Trade credit insurer Atradius has published a Country Report on Japan,
providing businesses with an insight into the Japanese trading
Atradius’ role as a trade credit insurer is to protect businesses from the risks of not getting paid when trading goods and services. In addition, with access to trading intelligence on 200 million companies worldwide, Atradius is a key commentator on the global marketplace.
Data resources, knowledge and experience combined with on-the-ground experts across the globe enables Atradius to advise and guide businesses on the risks and opportunities of trading overseas.
Publication of the report is timely as new figures this month reveal that Japan’s economy grew quicker than expected, making the country a stronger contender for business investment.
Key findings within the Atradius Japan Country Report:
· Insolvencies down but smaller players squeezed: Insolvencies are forecast to decrease by 10% in 2015. However, smaller players in some sectors like retail and construction are more vulnerable due to shrinking margins. Additionally, businesses that rely on imported products also face increased expenses due to the depreciation of the Japanese Yen, which could challenge their financial resilience.
· Economic growth predicted: In 2015, the economy is expected to grow 0.9%, followed by 1.4% growth in 2016 as private consumption is expected to rebound and export growth remains robust.
· Consumer spending to increase: Following the increase in VAT in April 2014 from 5% to 8%, there was a drop in consumer spending. However, a rebound is expected in 2015 due to strong employment figures and good stock price performance. This is also helped by the postponement of a further VAT increase from October 2015 until April 2017.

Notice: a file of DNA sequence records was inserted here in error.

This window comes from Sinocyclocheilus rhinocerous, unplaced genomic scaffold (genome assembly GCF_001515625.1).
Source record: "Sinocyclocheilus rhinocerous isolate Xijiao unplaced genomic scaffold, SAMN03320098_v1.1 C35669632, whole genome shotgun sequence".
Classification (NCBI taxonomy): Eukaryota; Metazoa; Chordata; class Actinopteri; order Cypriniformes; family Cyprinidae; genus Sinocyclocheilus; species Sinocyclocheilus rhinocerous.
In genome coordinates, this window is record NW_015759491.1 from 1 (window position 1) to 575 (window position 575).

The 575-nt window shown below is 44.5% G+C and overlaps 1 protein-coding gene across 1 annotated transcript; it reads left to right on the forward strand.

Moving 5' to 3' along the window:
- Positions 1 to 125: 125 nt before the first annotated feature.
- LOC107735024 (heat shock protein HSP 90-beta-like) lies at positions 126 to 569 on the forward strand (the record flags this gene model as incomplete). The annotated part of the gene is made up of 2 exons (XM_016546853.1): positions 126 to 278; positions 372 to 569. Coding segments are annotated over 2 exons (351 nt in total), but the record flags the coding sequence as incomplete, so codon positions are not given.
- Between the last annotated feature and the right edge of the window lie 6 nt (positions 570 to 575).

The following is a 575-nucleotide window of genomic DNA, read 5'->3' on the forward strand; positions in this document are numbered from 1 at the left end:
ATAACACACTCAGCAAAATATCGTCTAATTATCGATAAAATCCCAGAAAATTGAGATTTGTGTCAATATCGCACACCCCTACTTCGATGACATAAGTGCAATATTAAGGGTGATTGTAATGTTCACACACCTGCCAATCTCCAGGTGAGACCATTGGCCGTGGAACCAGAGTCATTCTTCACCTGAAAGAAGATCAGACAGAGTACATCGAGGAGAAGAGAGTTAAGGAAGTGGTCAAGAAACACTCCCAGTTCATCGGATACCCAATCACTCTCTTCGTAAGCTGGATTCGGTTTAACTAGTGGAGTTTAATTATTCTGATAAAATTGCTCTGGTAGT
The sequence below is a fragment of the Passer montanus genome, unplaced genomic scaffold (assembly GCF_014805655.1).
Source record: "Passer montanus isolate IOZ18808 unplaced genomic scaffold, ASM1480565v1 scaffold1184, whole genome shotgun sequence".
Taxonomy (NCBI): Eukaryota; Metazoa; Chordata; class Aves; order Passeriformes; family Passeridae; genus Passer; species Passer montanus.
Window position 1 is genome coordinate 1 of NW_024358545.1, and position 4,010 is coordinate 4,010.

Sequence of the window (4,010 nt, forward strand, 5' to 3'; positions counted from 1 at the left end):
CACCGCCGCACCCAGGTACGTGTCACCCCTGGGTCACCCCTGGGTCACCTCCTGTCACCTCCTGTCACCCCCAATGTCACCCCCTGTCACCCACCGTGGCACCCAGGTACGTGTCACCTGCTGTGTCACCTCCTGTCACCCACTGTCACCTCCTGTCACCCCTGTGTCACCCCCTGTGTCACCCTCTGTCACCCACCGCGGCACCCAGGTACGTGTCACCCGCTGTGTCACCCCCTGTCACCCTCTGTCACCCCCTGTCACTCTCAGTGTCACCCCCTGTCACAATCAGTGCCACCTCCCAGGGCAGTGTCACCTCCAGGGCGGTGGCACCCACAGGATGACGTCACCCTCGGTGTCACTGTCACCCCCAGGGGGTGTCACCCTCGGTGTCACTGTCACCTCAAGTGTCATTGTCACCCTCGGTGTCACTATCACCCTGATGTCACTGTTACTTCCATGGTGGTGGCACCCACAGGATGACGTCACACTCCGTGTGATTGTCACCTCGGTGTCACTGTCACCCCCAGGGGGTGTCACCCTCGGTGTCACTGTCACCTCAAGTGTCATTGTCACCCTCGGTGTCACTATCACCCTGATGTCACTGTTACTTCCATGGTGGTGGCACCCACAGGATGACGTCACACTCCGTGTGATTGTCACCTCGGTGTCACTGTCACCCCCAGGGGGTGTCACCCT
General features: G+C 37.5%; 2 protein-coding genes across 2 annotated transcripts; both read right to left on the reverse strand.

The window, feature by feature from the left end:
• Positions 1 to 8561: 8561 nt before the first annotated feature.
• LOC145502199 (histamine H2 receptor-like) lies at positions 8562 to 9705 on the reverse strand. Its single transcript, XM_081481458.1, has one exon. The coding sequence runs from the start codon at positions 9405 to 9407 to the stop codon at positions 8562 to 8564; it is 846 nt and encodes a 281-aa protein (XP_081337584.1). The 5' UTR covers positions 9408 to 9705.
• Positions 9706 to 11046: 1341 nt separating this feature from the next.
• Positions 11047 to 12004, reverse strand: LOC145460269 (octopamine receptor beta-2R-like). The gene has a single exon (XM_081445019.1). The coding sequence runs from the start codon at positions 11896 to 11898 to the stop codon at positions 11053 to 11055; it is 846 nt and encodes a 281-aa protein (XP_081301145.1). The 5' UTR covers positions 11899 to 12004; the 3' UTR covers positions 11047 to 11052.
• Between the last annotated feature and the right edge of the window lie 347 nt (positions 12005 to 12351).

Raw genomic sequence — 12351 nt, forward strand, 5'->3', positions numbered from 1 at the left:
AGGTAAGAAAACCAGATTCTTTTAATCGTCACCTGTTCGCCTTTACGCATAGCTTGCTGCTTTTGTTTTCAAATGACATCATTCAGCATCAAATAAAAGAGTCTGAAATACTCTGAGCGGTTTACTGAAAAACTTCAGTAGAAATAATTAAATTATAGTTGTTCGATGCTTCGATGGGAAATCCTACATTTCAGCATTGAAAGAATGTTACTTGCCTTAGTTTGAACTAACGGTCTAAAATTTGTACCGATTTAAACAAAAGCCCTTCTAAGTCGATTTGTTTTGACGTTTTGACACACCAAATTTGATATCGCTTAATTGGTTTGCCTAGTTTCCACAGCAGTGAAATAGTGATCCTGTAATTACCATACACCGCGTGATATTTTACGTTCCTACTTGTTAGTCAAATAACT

· Consumer confidence rebounds: After decreasing in H2 of 2014, consumer confidence has been on the rise since the beginning of 2015. Private consumption is expected to grow 0.7% in 2015 and 1.4% in 2016.
· Exports up: The Bank of Japan’s loose monetary policy has led to depreciation of the Yen, boosting exports. In 2014 exports of goods and services increased 8.2% and are expected to increase 8.3% in 2015 and 6.0% in 2016.
· Challenges remain: Despite a decreasing trend, the fiscal deficit is high and the country faces demographic challenges: the population is shrinking and the working age population is also declining. Without appropriate measures, the Japanese will inevitably face a shrinking tax base and rising expenditures on retirement benefits. Many industries already face some difficulties due to a lack of workforce, leading to higher labour costs and hurting their international competitiveness.
· The future: With the outcome of the December 2014 election result Prime minister Abe has a strong mandate to implement necessary reforms and get the economy on the right track. To achieve a sustainable rebound and to boost the country’s long-term economic performance, there is an urgent need to make the labour market more flexible, to end protection for farmers, doctors and pharmaceutical companies, and to introduce more business deregulation. The government has announced its intention to tackle those issues in its current term, but all of those reforms are still vehemently opposed by powerful interest groups.
(Source - Atradius Press Release)